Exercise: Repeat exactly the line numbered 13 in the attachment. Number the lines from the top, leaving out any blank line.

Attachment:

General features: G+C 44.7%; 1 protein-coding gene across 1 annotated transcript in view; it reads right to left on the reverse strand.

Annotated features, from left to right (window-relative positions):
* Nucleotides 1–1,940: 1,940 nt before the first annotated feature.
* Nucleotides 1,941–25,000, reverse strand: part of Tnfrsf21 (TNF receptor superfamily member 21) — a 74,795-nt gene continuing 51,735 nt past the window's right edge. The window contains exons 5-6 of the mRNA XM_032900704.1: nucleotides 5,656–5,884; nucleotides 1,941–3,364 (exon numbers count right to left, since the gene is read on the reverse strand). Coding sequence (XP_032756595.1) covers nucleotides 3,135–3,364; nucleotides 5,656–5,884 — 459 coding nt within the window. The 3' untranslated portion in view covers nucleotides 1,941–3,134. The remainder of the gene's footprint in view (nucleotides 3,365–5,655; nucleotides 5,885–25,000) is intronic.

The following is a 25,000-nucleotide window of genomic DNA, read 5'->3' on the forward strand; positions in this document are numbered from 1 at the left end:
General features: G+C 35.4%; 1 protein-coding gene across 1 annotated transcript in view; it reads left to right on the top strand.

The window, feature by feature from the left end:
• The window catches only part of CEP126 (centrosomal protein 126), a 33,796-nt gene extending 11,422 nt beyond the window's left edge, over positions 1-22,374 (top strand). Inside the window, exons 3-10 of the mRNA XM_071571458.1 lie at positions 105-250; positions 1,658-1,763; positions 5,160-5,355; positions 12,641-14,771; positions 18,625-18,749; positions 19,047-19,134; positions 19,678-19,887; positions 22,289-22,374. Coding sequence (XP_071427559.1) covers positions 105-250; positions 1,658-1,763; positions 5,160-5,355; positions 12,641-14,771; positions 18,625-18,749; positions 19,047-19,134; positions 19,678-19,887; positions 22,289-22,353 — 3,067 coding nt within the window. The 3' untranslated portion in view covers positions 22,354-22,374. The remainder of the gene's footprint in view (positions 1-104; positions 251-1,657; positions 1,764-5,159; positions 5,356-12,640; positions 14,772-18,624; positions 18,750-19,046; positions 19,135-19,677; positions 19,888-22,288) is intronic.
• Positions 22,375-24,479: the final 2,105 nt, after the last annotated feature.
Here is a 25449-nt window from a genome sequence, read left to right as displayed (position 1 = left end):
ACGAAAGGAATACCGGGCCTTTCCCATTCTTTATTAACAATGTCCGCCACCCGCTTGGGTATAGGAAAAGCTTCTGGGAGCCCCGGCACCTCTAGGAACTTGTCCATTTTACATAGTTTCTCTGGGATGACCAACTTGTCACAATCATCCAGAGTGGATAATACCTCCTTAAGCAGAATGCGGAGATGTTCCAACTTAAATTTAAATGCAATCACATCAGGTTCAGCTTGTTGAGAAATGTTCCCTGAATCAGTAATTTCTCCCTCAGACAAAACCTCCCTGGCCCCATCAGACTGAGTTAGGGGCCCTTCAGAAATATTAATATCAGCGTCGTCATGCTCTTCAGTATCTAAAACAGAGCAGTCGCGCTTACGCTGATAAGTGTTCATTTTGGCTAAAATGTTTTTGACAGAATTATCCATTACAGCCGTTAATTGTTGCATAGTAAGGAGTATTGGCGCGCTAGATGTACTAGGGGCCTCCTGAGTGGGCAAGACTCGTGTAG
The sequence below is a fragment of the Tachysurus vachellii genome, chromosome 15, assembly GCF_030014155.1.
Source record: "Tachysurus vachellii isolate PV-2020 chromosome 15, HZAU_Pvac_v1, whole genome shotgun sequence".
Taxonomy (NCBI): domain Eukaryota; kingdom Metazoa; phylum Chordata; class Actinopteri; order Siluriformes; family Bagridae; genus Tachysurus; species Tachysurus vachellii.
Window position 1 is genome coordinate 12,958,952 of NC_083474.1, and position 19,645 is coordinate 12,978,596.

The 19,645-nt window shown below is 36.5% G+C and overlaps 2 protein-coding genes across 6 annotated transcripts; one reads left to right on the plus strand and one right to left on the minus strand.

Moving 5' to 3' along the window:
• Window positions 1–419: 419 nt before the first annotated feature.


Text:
Source record: "Tachysurus vachellii isolate PV-2020 chromosome 15, HZAU_Pvac_v1, whole genome shotgun sequence".